Bloom Energy Servers deployed at a Macy's facility Bloom Energy
Bloom Energy Servers deployed at a Macy's facility

Bloom Energy Files for IPO, Expects Data Center Business to Grow

Paperwork reveals revenue growth accompanied by losses, dependency on government incentives

Bloom Energy, whose fuel cells power Apple, eBay, Intel, and Equinix data centers by converting natural gas to electricity, has filed paperwork for an initial public offering.

In its IPO prospectus, the Sunnyvale, California-based company, whose board members include former US Secretary of State Colin Powell, former Republican Senator Kelly Ayotte, and former Cisco CEO John Chambers, revealed for the first time its annual revenue and future market growth expectations.

“We have incurred significant losses in the past and we do not expect to be profitable for the foreseeable future,” Bloom said in the document. The company lost $18 million on $376 million in sales in 2017 and $103 million on $209 million in sales in 2016.

The prospectus did not say how much Bloom was hoping to raise in its public offering.

Bloom, which was officially incorporated in 2001, manufactures a product called Bloom Energy Server, which uses solid oxide fuel cells to generate energy. The fuel cells can be fueled by natural gas or biogas.

Deploying its Energy Servers requires a lot of money upfront, and only a few big customers with deep pockets have made the commitment. Because its product is so expensive, the company admitted, its business depends on government subsidies, such as renewable energy rebates, tax credits, and other tax benefits and incentives.

Data centers are one of the key industries Bloom expects will drive its growth, in addition to general worldwide economic growth and development, which “will increasingly be powered by electricity.” The company is betting on acceleration in adoption of digital technologies, which in turn should stimulate growth in energy use.

Bloom highlighted three fast-growing market segments where it can provide significant value: data centers, healthcare, and microgrids. The company cited an estimate by the market research firm Technavio, which said data center operators worldwide spent $17.4 billion on power in 2016, $3.3 billion of which was spent in the US. Technavio expects the global figure to increase by 13 percent annually over the next five years.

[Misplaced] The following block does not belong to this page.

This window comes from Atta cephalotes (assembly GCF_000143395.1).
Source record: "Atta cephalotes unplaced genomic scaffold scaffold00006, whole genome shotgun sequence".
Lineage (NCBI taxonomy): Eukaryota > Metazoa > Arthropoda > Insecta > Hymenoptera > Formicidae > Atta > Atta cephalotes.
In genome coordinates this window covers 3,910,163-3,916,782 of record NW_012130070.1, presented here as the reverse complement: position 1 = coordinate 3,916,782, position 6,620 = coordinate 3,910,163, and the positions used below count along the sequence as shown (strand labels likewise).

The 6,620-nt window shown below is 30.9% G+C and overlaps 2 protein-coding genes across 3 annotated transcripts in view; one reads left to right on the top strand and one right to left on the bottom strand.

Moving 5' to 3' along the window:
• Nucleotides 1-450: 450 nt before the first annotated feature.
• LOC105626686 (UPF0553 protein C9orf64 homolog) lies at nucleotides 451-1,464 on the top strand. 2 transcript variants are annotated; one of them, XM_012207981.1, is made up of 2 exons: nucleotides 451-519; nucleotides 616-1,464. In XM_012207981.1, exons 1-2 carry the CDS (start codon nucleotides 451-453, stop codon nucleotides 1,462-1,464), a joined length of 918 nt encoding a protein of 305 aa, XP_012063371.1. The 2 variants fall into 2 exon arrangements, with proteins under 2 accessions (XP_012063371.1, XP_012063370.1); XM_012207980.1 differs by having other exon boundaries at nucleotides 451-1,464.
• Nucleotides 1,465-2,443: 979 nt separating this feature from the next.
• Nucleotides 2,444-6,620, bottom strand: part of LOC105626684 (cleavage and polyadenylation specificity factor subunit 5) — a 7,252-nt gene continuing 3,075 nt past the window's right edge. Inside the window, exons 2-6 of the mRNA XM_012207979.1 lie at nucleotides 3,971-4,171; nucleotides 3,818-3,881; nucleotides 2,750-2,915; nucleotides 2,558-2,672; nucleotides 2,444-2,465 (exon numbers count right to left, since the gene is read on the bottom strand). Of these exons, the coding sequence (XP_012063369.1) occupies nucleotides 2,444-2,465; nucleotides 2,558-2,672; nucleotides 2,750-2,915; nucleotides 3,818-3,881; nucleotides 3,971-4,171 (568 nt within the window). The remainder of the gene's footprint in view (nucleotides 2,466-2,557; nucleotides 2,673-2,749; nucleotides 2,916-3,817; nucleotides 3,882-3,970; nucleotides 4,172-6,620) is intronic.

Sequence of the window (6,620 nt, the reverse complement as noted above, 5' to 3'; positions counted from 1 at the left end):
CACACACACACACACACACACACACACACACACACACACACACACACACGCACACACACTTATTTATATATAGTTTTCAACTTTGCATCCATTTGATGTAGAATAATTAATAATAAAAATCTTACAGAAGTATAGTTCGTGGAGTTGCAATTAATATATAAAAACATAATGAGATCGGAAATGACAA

But its total addressable market includes a wide range of industries, such as banking and financial services, communications and media, consumer packaged goods and consumables, education, government, healthcare, and so on. Today, Bloom is capturing only a small percentage of its existing customers' energy spend, which means there's "significant opportunity for expansion and growth."

Bloom Energy

A big rooftop customer deployment of Bloom Energy servers

The company’s 10MW deployment at an Apple data center in North Carolina in 2012 remains the largest commercial customer deployment of fuel cell technology in the US, Bloom said. Its 30MW deployment for Delmarva Power in Delaware in 2013 is the largest utility-scale deployment of the technology in the country.

As of March 2018, Bloom had a total of 300MW of generation capacity installed.

Aside from offering a cleaner energy generation solution than coal, Bloom’s pitch to data centers and other critical facilities (such as hospitals) is that its Energy Servers can be more reliable than utility grids. An eBay-commissioned study by the University of Illinois, Champaign-Urbana, found that when configured to provide mission-critical power, Bloom’s solution “would be significantly more reliable than a traditional topology of grid power plus uninterruptible power systems and diesel backup.”

eBay is one of Bloom’s most high-profile data center customers and its only customer using Energy Servers as the primary source of energy for a data center. Launched in 2013, the eBay data center in South Jordan, Utah, is powered entirely by fuel cells. Further breaking with tradition, the facility doesn’t have uninterruptible power supplies or diesel generators, instead relying on the local utility grid for backup power.

TAGS: Energy
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